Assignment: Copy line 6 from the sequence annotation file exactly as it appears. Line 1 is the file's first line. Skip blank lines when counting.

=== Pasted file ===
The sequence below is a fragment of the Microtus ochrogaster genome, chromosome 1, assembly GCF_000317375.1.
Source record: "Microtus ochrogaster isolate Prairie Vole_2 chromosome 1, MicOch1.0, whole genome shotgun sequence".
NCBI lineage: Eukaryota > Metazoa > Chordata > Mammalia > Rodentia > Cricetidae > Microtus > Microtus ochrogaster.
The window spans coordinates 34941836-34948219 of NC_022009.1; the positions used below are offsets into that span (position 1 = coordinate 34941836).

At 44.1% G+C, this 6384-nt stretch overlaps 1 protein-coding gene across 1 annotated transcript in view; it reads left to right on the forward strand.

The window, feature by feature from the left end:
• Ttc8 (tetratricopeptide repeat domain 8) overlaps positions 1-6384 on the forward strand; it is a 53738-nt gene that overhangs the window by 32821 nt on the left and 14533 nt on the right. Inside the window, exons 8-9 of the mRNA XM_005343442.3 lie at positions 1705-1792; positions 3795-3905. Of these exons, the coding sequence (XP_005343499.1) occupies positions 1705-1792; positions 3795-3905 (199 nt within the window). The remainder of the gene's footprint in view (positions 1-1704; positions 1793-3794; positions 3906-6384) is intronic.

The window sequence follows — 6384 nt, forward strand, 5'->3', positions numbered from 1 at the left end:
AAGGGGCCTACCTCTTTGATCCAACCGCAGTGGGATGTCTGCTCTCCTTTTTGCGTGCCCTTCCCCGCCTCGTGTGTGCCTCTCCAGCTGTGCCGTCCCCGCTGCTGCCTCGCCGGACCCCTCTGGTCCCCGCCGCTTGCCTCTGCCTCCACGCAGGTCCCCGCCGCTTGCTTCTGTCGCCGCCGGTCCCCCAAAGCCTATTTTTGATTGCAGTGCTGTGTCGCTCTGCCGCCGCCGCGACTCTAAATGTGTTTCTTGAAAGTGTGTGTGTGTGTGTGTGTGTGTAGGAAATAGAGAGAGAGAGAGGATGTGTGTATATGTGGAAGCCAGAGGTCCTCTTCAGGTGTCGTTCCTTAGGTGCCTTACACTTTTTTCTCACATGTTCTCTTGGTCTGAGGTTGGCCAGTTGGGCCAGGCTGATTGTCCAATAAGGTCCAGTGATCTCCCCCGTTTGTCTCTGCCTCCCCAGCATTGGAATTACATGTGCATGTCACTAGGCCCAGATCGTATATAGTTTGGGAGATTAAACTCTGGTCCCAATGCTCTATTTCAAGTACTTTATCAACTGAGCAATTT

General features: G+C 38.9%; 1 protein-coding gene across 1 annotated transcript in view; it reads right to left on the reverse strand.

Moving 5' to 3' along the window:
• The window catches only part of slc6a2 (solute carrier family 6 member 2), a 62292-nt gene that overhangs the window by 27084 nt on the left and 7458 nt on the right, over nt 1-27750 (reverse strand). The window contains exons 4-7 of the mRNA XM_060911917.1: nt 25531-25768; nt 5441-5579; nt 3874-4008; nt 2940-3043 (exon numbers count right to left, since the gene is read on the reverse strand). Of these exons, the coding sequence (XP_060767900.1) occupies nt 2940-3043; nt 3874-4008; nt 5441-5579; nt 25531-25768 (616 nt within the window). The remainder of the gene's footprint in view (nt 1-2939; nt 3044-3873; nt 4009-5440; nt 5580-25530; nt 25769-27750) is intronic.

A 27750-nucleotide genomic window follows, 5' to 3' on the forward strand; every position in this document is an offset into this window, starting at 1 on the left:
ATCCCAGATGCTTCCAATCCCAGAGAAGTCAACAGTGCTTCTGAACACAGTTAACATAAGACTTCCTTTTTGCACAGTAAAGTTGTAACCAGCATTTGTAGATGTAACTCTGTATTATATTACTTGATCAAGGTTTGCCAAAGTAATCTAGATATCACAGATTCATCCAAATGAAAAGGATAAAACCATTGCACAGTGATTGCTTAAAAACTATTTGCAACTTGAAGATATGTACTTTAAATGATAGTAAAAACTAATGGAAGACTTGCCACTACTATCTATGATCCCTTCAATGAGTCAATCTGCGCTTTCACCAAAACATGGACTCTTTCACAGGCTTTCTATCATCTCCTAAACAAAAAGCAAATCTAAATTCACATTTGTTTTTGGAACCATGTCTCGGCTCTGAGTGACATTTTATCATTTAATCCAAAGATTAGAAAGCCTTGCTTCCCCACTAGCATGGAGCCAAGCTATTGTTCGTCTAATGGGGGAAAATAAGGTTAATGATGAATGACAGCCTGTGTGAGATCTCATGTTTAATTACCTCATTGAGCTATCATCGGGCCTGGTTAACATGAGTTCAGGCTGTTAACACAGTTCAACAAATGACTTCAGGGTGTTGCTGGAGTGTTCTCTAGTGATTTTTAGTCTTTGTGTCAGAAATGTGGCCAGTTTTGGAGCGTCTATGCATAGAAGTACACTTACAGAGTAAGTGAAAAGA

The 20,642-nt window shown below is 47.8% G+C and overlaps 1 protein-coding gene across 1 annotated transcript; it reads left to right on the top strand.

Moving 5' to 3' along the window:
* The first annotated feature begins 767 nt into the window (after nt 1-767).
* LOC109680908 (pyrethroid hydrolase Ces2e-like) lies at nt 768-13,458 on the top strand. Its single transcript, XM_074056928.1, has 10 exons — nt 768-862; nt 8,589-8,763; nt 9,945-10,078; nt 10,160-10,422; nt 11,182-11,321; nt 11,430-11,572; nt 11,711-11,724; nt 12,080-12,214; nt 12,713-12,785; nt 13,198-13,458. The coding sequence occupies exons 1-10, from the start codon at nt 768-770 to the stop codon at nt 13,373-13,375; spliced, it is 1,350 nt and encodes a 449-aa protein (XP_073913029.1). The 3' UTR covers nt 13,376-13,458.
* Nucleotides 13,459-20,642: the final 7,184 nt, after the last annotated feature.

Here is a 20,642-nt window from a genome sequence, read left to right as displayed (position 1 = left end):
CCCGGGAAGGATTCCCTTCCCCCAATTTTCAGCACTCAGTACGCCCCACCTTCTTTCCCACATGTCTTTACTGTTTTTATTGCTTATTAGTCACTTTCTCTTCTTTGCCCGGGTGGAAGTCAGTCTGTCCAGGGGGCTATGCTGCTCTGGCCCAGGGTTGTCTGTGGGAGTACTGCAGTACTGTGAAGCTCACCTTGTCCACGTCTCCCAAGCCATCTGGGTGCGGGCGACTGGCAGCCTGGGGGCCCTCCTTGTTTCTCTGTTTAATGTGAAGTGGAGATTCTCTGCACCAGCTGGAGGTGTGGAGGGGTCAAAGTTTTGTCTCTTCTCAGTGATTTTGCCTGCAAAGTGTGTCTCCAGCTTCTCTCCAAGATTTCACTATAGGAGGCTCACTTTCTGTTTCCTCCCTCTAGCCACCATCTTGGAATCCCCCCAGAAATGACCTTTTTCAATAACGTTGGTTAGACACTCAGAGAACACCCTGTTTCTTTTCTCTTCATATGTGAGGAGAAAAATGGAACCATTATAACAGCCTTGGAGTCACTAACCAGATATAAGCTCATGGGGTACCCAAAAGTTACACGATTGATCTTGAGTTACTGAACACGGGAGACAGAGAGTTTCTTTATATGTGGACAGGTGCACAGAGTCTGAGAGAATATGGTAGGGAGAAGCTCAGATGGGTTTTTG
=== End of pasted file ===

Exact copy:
The window, feature by feature from the left end: